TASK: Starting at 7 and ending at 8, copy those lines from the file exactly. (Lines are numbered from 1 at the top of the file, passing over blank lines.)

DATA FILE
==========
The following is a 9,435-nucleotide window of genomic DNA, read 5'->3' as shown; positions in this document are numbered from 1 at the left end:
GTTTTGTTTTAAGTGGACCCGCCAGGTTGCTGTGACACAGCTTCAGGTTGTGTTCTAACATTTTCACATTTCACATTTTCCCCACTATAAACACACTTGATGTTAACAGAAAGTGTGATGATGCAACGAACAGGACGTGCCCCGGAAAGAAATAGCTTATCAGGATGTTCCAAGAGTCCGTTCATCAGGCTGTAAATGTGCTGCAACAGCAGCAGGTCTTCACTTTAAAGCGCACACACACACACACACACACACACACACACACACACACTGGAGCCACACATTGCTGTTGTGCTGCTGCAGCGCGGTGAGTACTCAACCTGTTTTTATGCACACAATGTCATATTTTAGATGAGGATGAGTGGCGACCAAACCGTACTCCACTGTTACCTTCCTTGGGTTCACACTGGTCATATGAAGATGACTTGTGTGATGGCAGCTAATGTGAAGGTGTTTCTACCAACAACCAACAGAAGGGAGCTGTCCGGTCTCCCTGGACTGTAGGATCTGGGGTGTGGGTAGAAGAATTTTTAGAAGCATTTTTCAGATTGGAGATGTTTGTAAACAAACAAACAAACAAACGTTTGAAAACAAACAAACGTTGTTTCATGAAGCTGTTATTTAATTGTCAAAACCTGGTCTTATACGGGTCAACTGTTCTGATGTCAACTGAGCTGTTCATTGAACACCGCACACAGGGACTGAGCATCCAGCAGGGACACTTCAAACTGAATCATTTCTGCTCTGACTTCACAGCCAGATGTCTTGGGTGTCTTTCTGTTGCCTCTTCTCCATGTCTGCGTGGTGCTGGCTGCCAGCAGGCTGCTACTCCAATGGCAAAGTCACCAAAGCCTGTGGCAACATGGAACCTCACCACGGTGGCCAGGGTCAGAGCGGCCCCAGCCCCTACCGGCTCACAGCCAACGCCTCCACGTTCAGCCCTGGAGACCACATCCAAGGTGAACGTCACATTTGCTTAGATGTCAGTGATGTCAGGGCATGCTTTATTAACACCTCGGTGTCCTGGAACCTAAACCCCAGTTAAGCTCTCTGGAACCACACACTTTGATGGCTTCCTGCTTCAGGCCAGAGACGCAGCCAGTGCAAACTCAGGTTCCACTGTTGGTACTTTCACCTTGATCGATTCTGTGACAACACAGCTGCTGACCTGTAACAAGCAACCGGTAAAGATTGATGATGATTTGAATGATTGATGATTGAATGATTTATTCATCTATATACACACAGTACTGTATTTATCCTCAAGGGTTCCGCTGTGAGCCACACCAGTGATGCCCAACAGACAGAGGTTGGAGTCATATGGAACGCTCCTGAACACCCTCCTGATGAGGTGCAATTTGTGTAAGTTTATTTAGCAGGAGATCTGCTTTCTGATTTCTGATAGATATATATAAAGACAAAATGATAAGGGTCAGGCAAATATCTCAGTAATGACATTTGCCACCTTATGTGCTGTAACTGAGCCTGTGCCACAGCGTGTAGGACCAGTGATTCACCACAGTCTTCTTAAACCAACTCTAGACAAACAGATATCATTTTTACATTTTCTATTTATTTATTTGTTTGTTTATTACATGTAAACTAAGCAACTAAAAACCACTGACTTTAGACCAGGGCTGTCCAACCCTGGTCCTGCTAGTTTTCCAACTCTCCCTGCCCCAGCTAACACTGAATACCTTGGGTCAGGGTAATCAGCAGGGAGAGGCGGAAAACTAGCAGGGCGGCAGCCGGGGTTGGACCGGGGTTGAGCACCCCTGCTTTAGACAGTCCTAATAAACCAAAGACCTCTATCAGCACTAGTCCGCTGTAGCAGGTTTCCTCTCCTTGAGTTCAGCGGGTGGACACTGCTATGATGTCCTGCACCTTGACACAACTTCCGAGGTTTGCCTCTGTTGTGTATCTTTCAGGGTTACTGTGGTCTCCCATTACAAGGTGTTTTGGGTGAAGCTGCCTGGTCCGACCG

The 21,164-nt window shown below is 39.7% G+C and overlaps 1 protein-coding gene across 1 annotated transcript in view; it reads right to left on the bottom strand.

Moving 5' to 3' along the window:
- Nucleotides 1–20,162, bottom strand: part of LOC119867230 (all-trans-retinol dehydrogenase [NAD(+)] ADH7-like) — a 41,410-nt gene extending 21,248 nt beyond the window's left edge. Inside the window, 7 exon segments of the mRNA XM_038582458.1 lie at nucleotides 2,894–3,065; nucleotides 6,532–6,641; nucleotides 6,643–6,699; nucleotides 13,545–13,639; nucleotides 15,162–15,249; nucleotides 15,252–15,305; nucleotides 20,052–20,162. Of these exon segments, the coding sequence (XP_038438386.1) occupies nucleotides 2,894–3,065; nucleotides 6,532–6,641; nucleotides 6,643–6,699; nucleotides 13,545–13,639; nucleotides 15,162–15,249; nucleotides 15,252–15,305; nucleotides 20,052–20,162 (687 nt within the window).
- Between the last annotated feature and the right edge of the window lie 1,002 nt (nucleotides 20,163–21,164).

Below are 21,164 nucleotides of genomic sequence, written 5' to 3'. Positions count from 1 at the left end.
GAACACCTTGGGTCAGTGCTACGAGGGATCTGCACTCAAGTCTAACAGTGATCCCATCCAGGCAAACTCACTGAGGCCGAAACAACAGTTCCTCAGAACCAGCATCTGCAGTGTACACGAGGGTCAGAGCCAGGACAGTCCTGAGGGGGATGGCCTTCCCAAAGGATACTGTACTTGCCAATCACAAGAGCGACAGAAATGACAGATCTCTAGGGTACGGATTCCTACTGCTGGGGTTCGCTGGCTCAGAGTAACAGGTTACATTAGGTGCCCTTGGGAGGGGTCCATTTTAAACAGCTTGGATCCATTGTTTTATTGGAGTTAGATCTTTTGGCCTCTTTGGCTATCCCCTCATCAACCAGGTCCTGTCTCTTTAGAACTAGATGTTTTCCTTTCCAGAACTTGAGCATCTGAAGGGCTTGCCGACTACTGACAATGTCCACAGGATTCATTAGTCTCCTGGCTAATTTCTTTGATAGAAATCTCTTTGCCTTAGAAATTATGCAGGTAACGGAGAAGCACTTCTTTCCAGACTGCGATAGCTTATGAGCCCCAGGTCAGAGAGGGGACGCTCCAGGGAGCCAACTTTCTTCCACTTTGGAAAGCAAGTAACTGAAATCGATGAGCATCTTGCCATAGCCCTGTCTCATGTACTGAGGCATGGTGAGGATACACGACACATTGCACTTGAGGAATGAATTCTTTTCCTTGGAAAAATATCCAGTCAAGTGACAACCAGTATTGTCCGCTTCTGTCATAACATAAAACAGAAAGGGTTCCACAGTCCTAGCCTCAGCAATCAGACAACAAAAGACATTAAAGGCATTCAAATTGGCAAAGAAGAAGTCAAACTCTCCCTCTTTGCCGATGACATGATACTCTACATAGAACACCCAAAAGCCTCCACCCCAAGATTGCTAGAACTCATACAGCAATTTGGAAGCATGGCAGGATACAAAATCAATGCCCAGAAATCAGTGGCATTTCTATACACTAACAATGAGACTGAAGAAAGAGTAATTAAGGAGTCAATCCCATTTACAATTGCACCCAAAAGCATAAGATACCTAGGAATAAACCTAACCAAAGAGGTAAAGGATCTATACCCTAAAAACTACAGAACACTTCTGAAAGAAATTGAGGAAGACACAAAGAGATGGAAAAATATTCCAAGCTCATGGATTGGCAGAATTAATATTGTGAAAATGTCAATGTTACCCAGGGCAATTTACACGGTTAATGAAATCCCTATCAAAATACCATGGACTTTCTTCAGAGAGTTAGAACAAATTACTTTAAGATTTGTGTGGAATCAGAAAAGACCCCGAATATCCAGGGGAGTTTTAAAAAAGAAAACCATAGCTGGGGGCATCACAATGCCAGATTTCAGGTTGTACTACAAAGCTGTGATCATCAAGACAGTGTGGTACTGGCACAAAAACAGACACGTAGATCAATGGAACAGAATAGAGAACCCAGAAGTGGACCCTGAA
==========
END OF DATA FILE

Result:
Below are 21,164 nucleotides of genomic sequence, written 5' to 3'. Positions count from 1 at the left end.
GAACACCTTGGGTCAGTGCTACGAGGGATCTGCACTCAAGTCTAACAGTGATCCCATCCAGGCAAACTCACTGAGGCCGAAACAACAGTTCCTCAGAACCAGCATCTGCAGTGTACACGAGGGTCAGAGCCAGGACAGTCCTGAGGGGGATGGCCTTCCCAAAGGATACTGTACTTGCCAATCACAAGAGCGACAGAAATGACAGATCTCTAGGGTACGGATTCCTACTGCTGGGGTTCGCTGGCTCAGAGTAACAGGTTACATTAGGTGCCCTTGGGAGGGGTCCATTTTAAACAGCTTGGATCCATTGTTTTATTGGAGTTAGATCTTTTGGCCTCTTTGGCTATCCCCTCATCAACCAGGTCCTGTCTCTTTAGAACTAGATGTTTTCCTTTCCAGAACTTGAGCATCTGAAGGGCTTGCCGACTACTGACAATGTCCACAGGATTCATTAGTCTCCTGGCTAATTTCTTTGATAGAAATCTCTTTGCCTTAGAAATTATGCAGGTAACGGAGAAGCACTTCTTTCCAGACTGCGATAGCTTATGAGCCCCAGGTCAGAGAGGGGACGCTCCAGGGAGCCAACTTTCTTCCACTTTGGAAAGCAAGTAACTGAAATCGATGAGCATCTTGCCATAGCCCTGTCTCATGTACTGAGGCATGGTGAGGATACACGACACATTGCACTTGAGGAATGAATTCTTTTCCTTGGAAAAATATCCAGTCAAGTGACAACCAGTATTGTCCGCTTCTGTCATAACATAAAACAGAAAGGGTTCCACAGTCCTAGCCTCAGCAATCAGACAACAAAAGACATTAAAGGCATTCAAATTGGCAAAGAAGAAGTCAAACTCTCCCTCTTTGCCGATGACATGATACTCTACATAGAACACCCAAAAGCCTCCACCCCAAGATTGCTAGAACTCATACAGCAATTTGGAAGCATGGCAGGATACAAAATCAATGCCCAGAAATCAGTGGCATTTCTATACACTAACAATGAGACTGAAGAAAGAGTAATTAAGGAGTCAATCCCATTTACAATTGCACCCAAAAGCATAAGATACCTAGGAATAAACCTAACCAAAGAGGTAAAGGATCTATACCCTAAAAACTACAGAACACTTCTGAAAGAAATTGAGGAAGACACAAAGAGATGGAAAAATATTCCAAGCTCATGGATTGGCAGAATTAATATTGTGAAAATGTCAATGTTACCCAGGGCAATTTACACGGTTAATGAAATCCCTATCAAAATACCATGGACTTTCTTCAGAGAGTTAGAACAAATTACTTTAAGATTTGTGTGGAATCAGAAAAGACCCCGAATATCCAGGGGAGTTTTAAAAAAGAAAACCATAGCTGGGGGCATCACAATGCCAGATTTCAGGTTGTACTACAAAGCTGTGATCATCAAGACAGTGTGGTACTGGCACAAAAACAGACACGTAGATCAATGGAACAGAATAGAGAACCCAGAAGTGGACCCTGAA